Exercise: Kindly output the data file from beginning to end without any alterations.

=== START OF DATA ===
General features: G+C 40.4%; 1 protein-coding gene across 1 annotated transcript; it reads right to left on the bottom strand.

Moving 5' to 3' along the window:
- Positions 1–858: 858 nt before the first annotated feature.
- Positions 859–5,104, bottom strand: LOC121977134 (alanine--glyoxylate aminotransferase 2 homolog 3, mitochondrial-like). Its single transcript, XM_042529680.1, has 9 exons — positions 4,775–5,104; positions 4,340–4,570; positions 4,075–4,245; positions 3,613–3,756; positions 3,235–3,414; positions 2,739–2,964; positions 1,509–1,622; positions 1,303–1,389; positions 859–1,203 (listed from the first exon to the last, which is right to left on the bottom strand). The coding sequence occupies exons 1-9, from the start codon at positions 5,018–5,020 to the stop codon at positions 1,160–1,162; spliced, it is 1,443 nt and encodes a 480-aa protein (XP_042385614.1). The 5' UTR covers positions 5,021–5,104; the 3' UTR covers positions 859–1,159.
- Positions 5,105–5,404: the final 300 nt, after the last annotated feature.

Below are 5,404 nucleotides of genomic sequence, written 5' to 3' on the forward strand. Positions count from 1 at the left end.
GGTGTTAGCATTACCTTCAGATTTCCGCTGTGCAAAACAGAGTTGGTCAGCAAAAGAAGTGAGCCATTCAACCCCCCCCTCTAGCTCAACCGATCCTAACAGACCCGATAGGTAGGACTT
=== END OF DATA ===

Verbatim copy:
General features: G+C 40.4%; 1 protein-coding gene across 1 annotated transcript; it reads right to left on the bottom strand.

Moving 5' to 3' along the window:
- Positions 1–858: 858 nt before the first annotated feature.
- Positions 859–5,104, bottom strand: LOC121977134 (alanine--glyoxylate aminotransferase 2 homolog 3, mitochondrial-like). Its single transcript, XM_042529680.1, has 9 exons — positions 4,775–5,104; positions 4,340–4,570; positions 4,075–4,245; positions 3,613–3,756; positions 3,235–3,414; positions 2,739–2,964; positions 1,509–1,622; positions 1,303–1,389; positions 859–1,203 (listed from the first exon to the last, which is right to left on the bottom strand). The coding sequence occupies exons 1-9, from the start codon at positions 5,018–5,020 to the stop codon at positions 1,160–1,162; spliced, it is 1,443 nt and encodes a 480-aa protein (XP_042385614.1). The 5' UTR covers positions 5,021–5,104; the 3' UTR covers positions 859–1,159.
- Positions 5,105–5,404: the final 300 nt, after the last annotated feature.

Below are 5,404 nucleotides of genomic sequence, written 5' to 3' on the forward strand. Positions count from 1 at the left end.
GGTGTTAGCATTACCTTCAGATTTCCGCTGTGCAAAACAGAGTTGGTCAGCAAAAGAAGTGAGCCATTCAACCCCCCCCTCTAGCTCAACCGATCCTAACAGACCCGATAGGTAGGACTT